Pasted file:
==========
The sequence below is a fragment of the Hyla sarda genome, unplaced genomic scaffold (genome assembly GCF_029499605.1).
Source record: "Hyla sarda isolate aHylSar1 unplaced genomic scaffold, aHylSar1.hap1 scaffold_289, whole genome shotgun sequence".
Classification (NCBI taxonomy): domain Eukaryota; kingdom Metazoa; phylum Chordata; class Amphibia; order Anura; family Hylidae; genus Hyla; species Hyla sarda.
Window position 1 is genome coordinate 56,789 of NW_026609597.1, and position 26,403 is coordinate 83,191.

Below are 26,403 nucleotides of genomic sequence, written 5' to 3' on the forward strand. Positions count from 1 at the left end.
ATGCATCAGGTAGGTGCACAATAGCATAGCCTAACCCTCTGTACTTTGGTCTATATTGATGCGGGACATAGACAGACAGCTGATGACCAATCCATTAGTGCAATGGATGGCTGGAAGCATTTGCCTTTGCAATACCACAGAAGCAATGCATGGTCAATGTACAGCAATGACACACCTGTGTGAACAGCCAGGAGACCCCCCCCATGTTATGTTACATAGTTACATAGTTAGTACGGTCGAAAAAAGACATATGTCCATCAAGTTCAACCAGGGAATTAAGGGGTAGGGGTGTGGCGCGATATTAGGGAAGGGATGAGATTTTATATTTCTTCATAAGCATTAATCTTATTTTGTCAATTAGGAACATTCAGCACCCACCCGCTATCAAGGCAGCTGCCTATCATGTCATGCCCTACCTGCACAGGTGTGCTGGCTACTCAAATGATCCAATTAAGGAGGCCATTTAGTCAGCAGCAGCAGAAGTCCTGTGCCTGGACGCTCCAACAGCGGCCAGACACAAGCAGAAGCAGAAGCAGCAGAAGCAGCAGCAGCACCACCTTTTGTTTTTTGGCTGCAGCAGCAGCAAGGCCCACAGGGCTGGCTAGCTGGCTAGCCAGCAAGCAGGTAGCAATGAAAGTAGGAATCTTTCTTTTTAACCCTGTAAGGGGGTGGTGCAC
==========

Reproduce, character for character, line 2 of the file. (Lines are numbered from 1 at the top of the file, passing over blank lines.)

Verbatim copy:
Source record: "Hyla sarda isolate aHylSar1 unplaced genomic scaffold, aHylSar1.hap1 scaffold_289, whole genome shotgun sequence".